Human resources encompass business alignment, recruitment, employee selection, training, staffing, team building, engagement, and retention.
Example of Functional Level Strategy
Some examples of functional level strategies are:
Fall of Yahoo! with CEO Marissa Mayer
Marissa Mayer was appointed as the CEO of Yahoo! to help the company rise from the dark pits. In 2012, everybody thought that hiring her would be a game changer. In the past, Yahoo! experienced data breaches which wrecked its reputation and the company was failing. Mayer's job was to improve the security of millions of consumers and scale Yahoo! back to its earlier glory days.
But things took an unexpected turn when she failed to understand Yahoo! at its functional and operational business levels. Meyer sent out the wrong business proposals, and after some resistance from lower-level employees, she decided the arrangement wasn't working out. Yahoo!, valued at $135 billion, ended up getting sold to Verizon for just $5 billion.
Improving Process Efficiency
An excellent example of a functional level strategy is improving process efficiency in organisations. This can take the form of delivering products at the right time, enabling faster checkouts/shipping, product quality reviews, etc.
Human resources manage self-development, recruitment, employee management, motivation, goal setting, and employee retention. Employees are the backbone of every company; without a good workforce, it becomes impossible to grow. Thus, improving the outcomes of HR services is a core component and example of every functional level strategy.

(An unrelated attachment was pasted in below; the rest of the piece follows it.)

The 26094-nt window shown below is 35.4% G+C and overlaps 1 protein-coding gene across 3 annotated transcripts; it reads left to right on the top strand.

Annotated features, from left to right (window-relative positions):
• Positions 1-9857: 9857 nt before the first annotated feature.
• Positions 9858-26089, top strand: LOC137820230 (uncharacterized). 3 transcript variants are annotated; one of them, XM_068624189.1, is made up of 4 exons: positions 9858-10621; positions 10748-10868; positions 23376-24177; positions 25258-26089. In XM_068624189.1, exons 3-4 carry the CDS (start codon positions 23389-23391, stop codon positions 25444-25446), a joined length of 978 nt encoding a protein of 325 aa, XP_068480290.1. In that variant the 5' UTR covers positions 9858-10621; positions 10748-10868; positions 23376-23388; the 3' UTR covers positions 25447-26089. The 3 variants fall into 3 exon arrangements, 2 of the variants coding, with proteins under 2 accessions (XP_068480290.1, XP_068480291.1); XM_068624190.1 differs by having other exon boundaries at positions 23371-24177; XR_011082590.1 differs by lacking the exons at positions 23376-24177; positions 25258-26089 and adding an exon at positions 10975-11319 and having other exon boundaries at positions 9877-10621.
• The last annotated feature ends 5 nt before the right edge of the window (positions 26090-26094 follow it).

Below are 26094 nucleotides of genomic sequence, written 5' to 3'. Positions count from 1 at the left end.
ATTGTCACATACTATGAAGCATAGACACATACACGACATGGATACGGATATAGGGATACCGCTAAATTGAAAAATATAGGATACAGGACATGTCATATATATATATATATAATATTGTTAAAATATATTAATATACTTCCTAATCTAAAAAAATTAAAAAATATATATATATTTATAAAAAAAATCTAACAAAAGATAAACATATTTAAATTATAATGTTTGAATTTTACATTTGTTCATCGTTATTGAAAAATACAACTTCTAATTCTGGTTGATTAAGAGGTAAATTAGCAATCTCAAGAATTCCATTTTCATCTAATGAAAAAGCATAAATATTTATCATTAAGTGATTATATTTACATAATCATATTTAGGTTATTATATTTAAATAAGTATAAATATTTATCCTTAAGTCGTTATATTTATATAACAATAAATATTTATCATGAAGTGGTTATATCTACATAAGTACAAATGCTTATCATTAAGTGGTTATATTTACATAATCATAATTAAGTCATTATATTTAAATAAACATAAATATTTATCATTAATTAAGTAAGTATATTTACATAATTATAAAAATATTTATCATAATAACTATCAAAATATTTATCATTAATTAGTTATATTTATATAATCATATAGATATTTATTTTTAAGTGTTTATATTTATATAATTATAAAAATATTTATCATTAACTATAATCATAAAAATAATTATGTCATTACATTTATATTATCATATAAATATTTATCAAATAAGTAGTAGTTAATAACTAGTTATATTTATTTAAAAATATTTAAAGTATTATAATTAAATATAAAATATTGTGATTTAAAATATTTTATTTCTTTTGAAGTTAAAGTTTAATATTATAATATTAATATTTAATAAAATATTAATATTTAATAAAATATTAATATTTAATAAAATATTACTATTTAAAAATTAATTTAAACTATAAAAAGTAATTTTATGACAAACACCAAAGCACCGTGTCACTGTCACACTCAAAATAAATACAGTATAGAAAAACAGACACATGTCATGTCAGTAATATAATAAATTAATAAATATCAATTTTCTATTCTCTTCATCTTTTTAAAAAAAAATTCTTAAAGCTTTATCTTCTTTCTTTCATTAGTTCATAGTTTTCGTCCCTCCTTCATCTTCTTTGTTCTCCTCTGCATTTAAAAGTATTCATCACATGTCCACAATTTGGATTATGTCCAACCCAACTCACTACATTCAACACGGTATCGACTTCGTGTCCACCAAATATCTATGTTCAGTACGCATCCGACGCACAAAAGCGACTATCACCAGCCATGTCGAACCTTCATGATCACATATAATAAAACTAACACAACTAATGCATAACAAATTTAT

Why is a Functional Level Strategy Important for organisations?
A functional level strategy is important for businesses because:
- It gives a blueprint on how to go about day-to-day activities in the organisation. Every member becomes aware of their responsibilities and role in achieving the company's desired mission statement. It is practical and real and sets expectations along with baselines for performance.
- Functional level strategies integrate different departments of the business such as HR, marketing, sales, R&D production, customer relationships, etc.
- It sets business goals, objectives, and backup plans and defines the steps required to implement them. There is no lack of clarity, and every phase of the growth plan is broken down in detail.
How to Design A Functional Level Strategy for Your Business?
If it's your first time developing a functional level strategy for your business, here are the steps:
Step 1: Define Expectations
Clearly define your stakeholders' enterprise goals and mission statement at the meeting. Outline process functions, timelines, core features, and project expected outcomes. Mention your budget and risk appetite to each participant for added insurance.